Not an April Fools' Joke: MI5 Investigated for Mistreating Jihadist
How would you like to wake up one morning and hear that the cops are going to probe the FBI?
Notwithstanding my high regard for Scotland Yard, when I heard the news that the British police are to investigate the one-hundred-year-old intelligence service known as MI5 because of allegations of torture by a suspected al-Qaeda operative, I thought it was an April fool. It is unprecedented: most of us sleep soundly at night knowing how efficient the British intelligence services are. They have never been investigated by the police.
Sadly, in the topsy turvy world that is Britain, in which high-ranking Israelis (one assumes they are here to help British authorities tackle terrorism) are stopped at Heathrow and turned back as an alternative to being arrested and charged with "war crimes," the news that MI5 is to be probed is for real.
Binyam Mohamed, who lived in Britain but who was, to use Don Rumsfeld's favorite expression, "scooped up" by American authorities in Karachi, Pakistan, in April 2002 and transferred to the Guantanamo Bay detention center, has registered a formal complaint against MI5 for allowing him to be tortured. There was even talk at the end of March of the British police going to the United States to interview Condoleezza Rice and Dick Cheney. (This was mooted on one of the talk shows; I thought I was hallucinating.)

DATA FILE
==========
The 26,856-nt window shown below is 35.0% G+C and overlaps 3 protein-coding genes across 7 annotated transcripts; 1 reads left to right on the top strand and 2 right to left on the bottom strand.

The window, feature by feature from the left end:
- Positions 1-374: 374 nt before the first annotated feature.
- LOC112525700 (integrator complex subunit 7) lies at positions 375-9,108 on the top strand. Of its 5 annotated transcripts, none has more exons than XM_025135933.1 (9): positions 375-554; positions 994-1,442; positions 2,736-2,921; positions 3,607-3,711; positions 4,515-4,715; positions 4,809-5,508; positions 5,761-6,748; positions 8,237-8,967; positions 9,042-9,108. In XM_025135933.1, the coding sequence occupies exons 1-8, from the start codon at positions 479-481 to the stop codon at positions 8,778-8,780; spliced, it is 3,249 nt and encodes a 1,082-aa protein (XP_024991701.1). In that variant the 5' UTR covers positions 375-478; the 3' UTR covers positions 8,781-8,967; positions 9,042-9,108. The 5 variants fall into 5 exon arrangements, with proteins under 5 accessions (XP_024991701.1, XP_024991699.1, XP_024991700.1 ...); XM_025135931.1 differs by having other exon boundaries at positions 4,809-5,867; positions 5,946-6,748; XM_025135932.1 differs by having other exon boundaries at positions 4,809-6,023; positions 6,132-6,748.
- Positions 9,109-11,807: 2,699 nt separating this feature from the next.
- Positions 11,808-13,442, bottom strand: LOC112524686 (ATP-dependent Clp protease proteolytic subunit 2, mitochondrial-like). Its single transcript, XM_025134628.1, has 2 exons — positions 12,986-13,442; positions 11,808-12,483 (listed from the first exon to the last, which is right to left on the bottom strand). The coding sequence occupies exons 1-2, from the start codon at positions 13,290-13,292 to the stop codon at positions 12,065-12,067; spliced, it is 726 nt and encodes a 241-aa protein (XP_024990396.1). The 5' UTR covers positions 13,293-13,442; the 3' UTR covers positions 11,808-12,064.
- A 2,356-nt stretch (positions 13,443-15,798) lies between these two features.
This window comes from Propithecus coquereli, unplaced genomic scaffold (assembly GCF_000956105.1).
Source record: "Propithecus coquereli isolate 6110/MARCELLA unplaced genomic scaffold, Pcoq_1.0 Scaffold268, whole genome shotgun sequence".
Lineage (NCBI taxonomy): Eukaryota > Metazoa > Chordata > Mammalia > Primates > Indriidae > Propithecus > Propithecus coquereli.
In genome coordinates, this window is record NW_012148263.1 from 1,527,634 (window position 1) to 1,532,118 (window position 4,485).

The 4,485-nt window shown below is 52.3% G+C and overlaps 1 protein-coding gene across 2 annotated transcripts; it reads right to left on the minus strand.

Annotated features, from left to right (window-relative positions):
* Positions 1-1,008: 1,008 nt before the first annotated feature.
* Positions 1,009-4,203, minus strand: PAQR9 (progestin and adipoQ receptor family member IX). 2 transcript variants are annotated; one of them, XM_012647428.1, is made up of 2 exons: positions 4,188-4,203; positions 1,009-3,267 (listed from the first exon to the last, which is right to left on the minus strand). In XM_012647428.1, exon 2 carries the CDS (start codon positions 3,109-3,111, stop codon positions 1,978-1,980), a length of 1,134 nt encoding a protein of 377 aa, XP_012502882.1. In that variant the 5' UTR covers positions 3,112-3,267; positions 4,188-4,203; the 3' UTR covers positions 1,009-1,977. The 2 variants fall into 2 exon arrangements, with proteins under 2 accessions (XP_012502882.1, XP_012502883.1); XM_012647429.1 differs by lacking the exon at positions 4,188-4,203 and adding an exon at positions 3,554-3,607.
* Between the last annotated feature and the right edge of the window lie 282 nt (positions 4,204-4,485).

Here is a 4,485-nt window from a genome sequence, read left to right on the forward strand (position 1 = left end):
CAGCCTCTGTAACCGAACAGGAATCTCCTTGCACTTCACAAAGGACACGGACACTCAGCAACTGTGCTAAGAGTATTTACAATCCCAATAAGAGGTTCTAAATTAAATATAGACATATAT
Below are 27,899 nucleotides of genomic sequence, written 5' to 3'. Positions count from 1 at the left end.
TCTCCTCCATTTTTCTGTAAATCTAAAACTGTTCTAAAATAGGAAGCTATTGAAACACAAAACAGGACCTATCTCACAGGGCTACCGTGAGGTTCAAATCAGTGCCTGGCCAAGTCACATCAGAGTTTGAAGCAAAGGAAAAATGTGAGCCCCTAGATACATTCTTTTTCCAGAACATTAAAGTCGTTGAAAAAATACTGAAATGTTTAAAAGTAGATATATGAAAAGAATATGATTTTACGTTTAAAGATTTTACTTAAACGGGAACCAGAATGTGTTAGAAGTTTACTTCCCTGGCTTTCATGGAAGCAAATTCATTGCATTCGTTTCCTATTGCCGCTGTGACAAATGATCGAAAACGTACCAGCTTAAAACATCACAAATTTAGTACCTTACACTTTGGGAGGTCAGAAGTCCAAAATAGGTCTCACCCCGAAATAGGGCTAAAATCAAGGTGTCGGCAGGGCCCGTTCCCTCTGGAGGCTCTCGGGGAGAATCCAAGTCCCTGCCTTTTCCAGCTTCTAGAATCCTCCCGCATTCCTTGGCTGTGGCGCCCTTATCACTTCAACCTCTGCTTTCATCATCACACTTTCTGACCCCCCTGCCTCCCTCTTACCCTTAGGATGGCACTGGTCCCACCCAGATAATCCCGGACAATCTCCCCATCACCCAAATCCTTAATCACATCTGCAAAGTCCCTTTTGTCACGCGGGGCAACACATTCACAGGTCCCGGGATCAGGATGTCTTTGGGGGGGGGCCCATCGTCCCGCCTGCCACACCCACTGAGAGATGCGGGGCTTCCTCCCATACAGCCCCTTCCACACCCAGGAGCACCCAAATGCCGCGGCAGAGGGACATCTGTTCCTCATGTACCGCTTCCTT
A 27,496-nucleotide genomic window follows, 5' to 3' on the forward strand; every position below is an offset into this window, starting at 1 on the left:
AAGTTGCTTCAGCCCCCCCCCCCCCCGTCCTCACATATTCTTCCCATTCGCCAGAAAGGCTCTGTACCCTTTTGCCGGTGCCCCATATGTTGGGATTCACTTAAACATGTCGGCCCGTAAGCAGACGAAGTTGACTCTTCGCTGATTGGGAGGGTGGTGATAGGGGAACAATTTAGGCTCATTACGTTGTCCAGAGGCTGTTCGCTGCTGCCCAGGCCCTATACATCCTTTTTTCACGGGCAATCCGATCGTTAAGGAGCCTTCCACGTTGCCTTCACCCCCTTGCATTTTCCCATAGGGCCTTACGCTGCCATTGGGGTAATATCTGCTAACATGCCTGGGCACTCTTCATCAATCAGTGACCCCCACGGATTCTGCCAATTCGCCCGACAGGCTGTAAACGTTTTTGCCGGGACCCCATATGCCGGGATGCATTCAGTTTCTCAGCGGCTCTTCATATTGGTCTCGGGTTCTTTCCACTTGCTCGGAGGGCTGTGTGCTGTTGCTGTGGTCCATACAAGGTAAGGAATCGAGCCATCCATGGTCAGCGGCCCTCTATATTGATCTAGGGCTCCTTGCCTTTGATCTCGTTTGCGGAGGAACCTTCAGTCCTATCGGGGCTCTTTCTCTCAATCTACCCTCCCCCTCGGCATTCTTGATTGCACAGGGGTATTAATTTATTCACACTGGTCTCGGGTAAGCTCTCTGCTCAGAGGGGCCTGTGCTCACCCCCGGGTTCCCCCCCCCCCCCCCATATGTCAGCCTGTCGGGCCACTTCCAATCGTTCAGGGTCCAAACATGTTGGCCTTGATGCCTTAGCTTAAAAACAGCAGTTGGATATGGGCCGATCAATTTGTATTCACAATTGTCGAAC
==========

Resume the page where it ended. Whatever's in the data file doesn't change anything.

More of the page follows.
It is a complicated story: Mohamed was born in Ethiopia in July 1978 and came to England as a young adult, where he found work as a caretaker at a London mosque led by radical imam Abu Qatada. His father, an executive with Ethiopian Airlines, had fled his native country for the United States after the rise of the Mengistu regime, but the boy was taunted at school in Washington and was brought to London. He went to Afghanistan in 2001 to "cure a drug habit" (ever heard the expression "sending coals to Newcastle"?) but was detained in Pakistan after MI5 and the CIA asked to question him about his connections with radical groups and individuals. He was reported to have been using a fake passport.
Jump to February 2009: Mohamed is freed from Guantanamo without charge and arrives back in Britain claiming he was brutalized by torturers in Pakistan, Morocco, and Guantanamo. MI5 is not implicated in torture but American, Pakistani, and Moroccan interrogators are accused of tormenting him and even cutting his genitals with razor blades.
None of this is nice and the accusations made by Mohamed suggest MI5 was complicit in interrogating him, knowing he had been tortured into confessions during extraordinary rendition. Confessions included reading a recipe for constructing an H-bomb on what he insisted was a "joke website." What is interesting is the timescale in which Mohamed says he was interrogated by MI5; they threatened him with rendition to an Arab country where he would be tortured, but this does not fit together. The unnamed British officer who was present at his interrogation in Karachi in 2002 says it was impossible that his colleagues knew about overseas torture because American rendition practices only came to their attention some time after.